Training and Organizational Development — Married or Just Living Together?
Most organizations in the public and private sectors employ some mode of training for developing personnel. The estimated cost of training in business and industry exceeds $25 billion annually. These costs include “training department expenditures, costs of induction and orientation and training costs resulted from transfers and technological changes” (French, 1974). Practitioners and academicians alike are beginning to seriously query the cost-effective- ness and performance results emanating from current training. It has been this writerexperience that training for professionals and para- professionals in human services programs (i.e., drug abuse and mental health programs) is often mis-used, mis-understood and misappropriated. The current literature abounds with practitioners and academicians alike criticizing training efforts in business and industry. Unfortunately, honest efforts at researching training results in human services programs are scarce. Especially open to criticism are the so-called:”process” techniques for training and development. And it just so happens that the “process” techniques are the mainstay of personnel and management training in the human services. The writer will briefly discuss all of those issues mentioned in this paragraph.
KeywordsOrganization Development Organizational Climate Mental Health Program Staff Development Personnel Training
Unable to display preview. Download preview PDF.
- Beck, A. and Hillmar, E. 1972. O.D. to mbo or mbo to O.D., does it make a difference. Personnel Journal. 51: 835–839.Google Scholar
- Beer, M. 1976. Technology of organization development. In Marvin Dunnette (ed.). Handbook of Industrial and Organizational Psychology. Chicago: Rand McNally College Publishing Company.Google Scholar
- Broadwell, M. 1977. Avoid these 10 steps to ineffective management training. Training. 14: 20.Google Scholar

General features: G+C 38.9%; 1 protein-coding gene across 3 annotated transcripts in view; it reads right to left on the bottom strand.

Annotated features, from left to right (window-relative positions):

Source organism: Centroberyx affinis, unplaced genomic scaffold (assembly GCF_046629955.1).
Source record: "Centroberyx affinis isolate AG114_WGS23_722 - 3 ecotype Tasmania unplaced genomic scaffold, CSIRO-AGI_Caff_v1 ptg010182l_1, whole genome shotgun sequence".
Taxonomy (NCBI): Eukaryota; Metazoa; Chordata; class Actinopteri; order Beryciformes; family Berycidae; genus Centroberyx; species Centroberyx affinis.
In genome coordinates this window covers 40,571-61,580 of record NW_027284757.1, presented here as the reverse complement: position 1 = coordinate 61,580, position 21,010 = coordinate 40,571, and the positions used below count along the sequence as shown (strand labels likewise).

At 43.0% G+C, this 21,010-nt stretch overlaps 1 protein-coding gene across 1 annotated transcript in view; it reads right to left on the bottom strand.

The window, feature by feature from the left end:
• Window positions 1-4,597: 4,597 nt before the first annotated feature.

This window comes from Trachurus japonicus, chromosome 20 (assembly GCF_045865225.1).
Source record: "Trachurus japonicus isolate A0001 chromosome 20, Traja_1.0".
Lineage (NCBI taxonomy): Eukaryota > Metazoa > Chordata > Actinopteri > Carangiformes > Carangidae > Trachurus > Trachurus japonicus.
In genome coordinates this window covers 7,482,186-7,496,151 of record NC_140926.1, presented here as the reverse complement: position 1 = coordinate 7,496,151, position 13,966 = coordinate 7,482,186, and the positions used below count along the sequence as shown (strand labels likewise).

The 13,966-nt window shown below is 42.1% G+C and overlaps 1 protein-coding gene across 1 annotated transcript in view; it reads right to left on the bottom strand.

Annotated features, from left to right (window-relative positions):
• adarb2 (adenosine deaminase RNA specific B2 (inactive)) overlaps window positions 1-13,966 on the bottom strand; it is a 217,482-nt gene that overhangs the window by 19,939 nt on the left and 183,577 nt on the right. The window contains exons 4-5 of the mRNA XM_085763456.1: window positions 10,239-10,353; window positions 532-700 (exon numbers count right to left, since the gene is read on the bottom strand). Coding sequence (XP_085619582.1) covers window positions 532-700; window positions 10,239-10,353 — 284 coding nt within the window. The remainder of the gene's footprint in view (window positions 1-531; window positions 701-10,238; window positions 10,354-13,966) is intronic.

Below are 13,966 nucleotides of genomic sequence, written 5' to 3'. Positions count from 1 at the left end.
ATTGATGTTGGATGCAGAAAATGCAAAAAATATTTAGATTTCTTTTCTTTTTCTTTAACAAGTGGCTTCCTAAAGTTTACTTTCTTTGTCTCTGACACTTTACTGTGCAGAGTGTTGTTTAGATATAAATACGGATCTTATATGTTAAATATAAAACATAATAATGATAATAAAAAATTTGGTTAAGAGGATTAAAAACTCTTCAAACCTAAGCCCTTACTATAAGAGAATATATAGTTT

- Brown, D. 1969. Is your training department working on the wrong problem? Training and Development Journal. 23: 16–20.Google Scholar
- Coffee, D. 1972. Organization-development or taining? Training and Development Journal. 26: 12–15.Google Scholar
- Demone, H. and Harsbarger, D. 1973. The planning and administration of human services. New York: Behavioral Publications.Google Scholar
- French, W. 1974. The Personnel Management Process. Boston: Houghton Miflin Company.Google Scholar
- Gellerman, S. 1977. Training and behavior change. Training and Development Journal. 31: 3–5.Google Scholar
- Gill, H.S. and Tranfie, D.R. 1973. Organization development and the management of training. Personnel Management. 5: 34–37.Google Scholar
- Harvey, D.H. and Brown, D.R. 1976. An experiential approach to organization development. Englewood Cliffs, New Jersey: Prentice-Hall.Google Scholar
- Hinrichs, J.R. 1976. Personnel Training. In Marvin Dunnette (ed.), Handbook of Industrial and Organizational Psychology. Chicago: Rand McNally.Google Scholar
- Johns, R. 1963. Confronting organizational change. New York: Association Press.Google Scholar
- Mager, R. and Pipe, P. 1973. Analyzing performance problems or ‘You really oughta wanna’. Belmont, California: Pearson Publishers.Google Scholar
- Meyer, C. 1966. Staff development in public welfare agencies. New York: Columbia University Press.Google Scholar
- Miner, J.B. 1973. The Management Process. New York: Macmillan Company.Google Scholar
- Warrich, D.D. 1976. The changing role of O.D. practitioners. Trainin0067 and Development Journal. 30: 36–39.Google Scholar
- Weissman, H. 1973. Overcoming mismanagement in the human service professions. San Francisco: Jossey-Bass.Google Scholar
- Wessman, F. 1974. One more time—will O.D. survive? Training and Development Journal. 28: 14–15.Google Scholar